Changing a Spare Tire

Tom Keating : VoIP & Gadgets Blog
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Changing a Spare Tire

Ever have to change a spare tire? Do you even know how to change a tire? Or are you one of those types that would rather wait 45 minutes to an hour for a AAA tow truck to show up and change the tire for you? Ok, I shouldn't knock AAA and other auto clubs. In fact, I am a AAA member myself but I only call AAA when my car breaks down not for a simple flat tire. I can change a tire in about 15 minutes or less, so why would I want to wait an hour for a tow truck? Unless of course it's 10 degrees below zero and snowing - then maybe I'll have a tow truck do it for me. But then again if it's 10 degrees below zero or snowing then chances are the tow truck could take hours to get to me since there will be priority accidents they must clear.

Anyway, I really don't understand why they don't teach people how to change a tire as part of driver's ed. I mean, c'mon, it's really not that difficult. First you loosen the bolts/lug nuts (but leave them on so tire doesn't fall off!), then you jack up the car, finish loosening and removing the lug nuts. Then you slip off the flat tire, put on the spare, tighten the lug nuts as much as possible, lower the jack, and then finish tightening the lug nuts.

If you're like most people, you probably never inspect the spare tire in your trunk to make sure it has air in it. Worse, if you're like me then you've probably driven on your spare tire for more than the recommended 50 miles. Now a company named Amerityre has a brand new technology that they claim solves the problem of flat spares. They claim, "Our solid polyurethane elastomer construction does not require high pressure to carry vehicle load, and provides the consumer with an “always ready” solution in the event of regular tire failure.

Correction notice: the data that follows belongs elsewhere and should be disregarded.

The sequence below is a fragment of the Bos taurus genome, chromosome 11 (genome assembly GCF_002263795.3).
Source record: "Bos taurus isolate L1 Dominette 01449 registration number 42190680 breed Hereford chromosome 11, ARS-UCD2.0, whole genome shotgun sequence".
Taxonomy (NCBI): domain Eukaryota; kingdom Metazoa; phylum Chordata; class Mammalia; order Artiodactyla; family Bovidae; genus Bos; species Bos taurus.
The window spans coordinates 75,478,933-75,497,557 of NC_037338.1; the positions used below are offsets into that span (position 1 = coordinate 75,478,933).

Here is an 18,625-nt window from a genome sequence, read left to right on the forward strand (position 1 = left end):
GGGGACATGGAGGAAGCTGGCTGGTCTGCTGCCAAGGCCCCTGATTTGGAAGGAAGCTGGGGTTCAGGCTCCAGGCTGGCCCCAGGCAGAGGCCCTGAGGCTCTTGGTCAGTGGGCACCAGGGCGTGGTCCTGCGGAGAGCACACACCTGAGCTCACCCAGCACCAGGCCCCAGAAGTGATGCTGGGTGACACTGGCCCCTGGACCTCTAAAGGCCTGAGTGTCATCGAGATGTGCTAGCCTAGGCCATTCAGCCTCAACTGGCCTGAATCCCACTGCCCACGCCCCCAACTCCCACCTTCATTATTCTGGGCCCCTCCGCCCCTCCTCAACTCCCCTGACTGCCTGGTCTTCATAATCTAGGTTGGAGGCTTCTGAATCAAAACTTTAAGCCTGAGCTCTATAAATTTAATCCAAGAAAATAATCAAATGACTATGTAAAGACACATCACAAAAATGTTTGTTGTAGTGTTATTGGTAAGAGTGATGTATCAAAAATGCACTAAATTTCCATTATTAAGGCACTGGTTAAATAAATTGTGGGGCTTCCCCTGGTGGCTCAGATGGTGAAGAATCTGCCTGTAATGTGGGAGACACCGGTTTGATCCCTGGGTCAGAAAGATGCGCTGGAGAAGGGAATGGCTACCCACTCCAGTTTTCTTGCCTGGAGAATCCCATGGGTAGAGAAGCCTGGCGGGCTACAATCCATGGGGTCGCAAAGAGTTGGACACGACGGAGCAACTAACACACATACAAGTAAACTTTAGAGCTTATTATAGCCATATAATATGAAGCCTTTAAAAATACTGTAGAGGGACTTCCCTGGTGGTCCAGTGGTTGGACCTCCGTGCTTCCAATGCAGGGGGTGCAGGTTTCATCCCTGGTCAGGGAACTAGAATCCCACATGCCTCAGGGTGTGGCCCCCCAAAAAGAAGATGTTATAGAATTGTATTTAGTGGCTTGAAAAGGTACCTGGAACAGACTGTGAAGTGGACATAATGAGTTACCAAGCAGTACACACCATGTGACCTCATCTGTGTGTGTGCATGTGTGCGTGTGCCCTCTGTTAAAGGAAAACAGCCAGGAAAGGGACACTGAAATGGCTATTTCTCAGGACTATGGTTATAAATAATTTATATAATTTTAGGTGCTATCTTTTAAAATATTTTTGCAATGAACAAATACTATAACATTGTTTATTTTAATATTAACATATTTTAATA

According to their website, "Temporary spare tires that require inflation to high pressure often lose air normally through the process of permeation. Changes in outdoor temperature can
affect the rate in which your tire loses air. This change is more pronounced in hot weather. Generally speaking, a tire may lose one or two pounds of air per month in cool weather, and even more in warmer weather. Under- inflation is the leading cause of tire failure. Underinflation or overloading creates excessive stresses and heat, and can lead to tire failure. Vehicle damage and/or serious injury or death may result from the use of a spare tire that fails due to over-inflation, under-inflation or overloading. An explosion of a tire and wheel assembly can result from improper or careless inflation or procedures."

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